How can you use growth marketing?

Growth marketing is a process of rapid experimentation across marketing channels and product development to identify the most efficient ways to scale up a business. It merges the marketing, sales, and customer success teams in a shared purpose of bringing about business growth.

The “growth” in growth marketing can mean different things depending on your business goals. It could be:

  • Cultivating an email list
  • Adding more users
  • Getting more click-throughs
  • Increasing advertising conversions
  • Growing user engagement
  • Boosting revenue
  • Gaining brand recognition

The key is to start small and get information on the most effective marketing efforts. Then, focus on the channels the collected data supports.

The constant cycle of analyzing data and feedback on what’s working and what isn’t differentiates growth marketing from traditional strategies of making a product, then marketing it. It focuses on marketing, then analyzing, then remaking, and then remarketing. It helps you anticipate change and plan your strategies to make constant improvements.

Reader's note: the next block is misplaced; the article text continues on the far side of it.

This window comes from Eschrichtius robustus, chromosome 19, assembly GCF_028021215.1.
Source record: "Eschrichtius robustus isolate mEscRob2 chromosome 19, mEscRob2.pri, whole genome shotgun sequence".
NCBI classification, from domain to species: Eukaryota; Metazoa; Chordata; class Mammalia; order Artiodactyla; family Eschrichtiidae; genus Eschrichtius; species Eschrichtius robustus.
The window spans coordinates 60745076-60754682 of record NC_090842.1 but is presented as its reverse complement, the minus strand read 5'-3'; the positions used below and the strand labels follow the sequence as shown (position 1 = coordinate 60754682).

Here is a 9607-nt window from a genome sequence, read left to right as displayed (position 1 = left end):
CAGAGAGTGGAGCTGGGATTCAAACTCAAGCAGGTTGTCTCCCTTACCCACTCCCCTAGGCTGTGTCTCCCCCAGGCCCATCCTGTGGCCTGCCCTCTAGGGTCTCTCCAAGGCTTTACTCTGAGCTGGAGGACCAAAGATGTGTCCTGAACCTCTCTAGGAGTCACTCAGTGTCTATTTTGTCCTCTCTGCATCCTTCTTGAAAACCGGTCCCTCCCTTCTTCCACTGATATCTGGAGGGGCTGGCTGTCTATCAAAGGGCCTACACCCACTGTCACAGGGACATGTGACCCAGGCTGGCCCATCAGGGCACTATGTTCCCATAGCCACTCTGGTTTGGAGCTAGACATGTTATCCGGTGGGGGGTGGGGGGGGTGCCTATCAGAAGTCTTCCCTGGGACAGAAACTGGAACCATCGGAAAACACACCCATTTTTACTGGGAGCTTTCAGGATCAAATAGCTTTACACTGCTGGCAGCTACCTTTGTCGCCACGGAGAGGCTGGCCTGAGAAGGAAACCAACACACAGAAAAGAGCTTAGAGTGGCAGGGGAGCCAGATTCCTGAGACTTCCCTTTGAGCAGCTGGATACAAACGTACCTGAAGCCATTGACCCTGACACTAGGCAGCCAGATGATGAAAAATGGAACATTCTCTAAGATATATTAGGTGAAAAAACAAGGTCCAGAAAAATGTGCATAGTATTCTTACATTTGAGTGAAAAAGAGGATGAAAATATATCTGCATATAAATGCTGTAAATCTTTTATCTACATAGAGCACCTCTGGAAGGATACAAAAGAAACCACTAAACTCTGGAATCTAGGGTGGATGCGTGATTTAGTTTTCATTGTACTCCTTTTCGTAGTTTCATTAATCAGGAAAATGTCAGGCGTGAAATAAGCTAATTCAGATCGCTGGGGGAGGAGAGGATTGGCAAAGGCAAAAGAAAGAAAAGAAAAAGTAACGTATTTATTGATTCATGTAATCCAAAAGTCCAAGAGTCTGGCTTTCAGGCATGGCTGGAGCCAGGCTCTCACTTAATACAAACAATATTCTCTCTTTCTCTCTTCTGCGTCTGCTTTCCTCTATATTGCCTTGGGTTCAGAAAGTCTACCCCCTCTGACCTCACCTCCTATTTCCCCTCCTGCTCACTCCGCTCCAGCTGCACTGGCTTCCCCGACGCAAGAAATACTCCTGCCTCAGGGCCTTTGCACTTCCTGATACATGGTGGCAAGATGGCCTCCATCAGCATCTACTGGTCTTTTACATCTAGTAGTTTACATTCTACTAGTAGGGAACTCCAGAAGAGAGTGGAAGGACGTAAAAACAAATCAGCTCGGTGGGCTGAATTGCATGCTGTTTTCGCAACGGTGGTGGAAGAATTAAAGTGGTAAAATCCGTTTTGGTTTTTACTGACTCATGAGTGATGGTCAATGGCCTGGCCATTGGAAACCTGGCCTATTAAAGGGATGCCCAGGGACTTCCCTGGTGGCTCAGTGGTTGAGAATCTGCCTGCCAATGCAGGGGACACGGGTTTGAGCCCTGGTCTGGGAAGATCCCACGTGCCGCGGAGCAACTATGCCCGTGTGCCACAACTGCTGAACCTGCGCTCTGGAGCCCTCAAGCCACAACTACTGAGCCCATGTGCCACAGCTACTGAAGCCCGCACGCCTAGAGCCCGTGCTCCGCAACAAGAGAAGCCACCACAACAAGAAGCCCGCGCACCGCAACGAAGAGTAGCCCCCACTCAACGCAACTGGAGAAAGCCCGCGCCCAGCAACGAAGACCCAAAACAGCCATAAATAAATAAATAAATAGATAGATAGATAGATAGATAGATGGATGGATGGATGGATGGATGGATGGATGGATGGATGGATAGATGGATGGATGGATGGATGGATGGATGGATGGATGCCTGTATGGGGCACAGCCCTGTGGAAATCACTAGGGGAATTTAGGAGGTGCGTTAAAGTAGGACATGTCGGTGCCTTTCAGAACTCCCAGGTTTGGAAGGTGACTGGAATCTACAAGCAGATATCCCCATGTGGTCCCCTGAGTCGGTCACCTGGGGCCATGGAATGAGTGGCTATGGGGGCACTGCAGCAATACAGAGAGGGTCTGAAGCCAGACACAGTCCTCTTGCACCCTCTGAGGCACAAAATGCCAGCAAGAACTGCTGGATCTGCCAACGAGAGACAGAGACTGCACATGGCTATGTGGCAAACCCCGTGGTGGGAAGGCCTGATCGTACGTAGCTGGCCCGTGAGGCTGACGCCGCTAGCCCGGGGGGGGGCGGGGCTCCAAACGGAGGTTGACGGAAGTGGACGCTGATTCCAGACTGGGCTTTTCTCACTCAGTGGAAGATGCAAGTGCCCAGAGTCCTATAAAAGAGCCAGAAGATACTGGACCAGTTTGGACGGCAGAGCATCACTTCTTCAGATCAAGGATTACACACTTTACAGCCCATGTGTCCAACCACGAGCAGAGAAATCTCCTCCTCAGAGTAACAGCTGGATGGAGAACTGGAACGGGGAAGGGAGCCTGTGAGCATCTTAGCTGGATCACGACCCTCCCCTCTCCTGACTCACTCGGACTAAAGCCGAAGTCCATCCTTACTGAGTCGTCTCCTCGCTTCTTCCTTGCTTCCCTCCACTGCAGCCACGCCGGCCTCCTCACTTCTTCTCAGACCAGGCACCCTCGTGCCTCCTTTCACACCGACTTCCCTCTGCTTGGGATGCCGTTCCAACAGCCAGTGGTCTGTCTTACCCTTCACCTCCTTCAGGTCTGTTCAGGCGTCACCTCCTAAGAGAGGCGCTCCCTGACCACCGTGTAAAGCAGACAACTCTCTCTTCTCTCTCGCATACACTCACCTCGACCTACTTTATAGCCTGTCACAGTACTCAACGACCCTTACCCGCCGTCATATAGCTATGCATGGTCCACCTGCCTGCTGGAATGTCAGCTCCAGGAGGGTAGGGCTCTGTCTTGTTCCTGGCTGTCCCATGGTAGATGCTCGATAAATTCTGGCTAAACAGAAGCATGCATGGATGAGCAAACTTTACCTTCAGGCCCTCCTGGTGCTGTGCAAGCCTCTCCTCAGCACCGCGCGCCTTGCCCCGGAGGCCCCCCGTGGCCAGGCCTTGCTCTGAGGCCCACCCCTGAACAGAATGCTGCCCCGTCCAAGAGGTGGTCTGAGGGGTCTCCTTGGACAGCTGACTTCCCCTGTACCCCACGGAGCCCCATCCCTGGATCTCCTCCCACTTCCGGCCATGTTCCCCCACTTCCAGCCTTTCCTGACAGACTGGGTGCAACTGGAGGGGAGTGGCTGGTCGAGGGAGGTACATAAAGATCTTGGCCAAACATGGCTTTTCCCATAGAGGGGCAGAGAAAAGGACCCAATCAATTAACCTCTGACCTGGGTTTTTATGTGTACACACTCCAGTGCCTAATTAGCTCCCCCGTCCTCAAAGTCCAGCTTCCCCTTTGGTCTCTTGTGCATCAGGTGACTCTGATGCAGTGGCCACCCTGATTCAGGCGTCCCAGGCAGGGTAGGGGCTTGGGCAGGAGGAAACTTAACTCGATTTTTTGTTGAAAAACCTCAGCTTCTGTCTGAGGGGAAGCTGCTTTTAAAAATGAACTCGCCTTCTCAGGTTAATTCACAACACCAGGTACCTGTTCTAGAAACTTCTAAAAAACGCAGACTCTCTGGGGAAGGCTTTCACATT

Growth marketing vs. growth hacking

Sean Ellis coined the phrase “growth hacking” to differentiate the niche marketing startups need from the broader world of startup digital marketing.

Growth hacking focuses on short-term results, while growth marketing focuses on the bigger picture.
Here’s everything that makes the two approaches different:

  • Growth hacking is about rapid success, focused primarily on customer acquisition, while growth marketing seeks to achieve long-term progress with a combination of full-funnel strategies.
  • Growth hacking uses data to experiment and refine an outcome, while growth marketing uses data to map patterns and develop a strategy.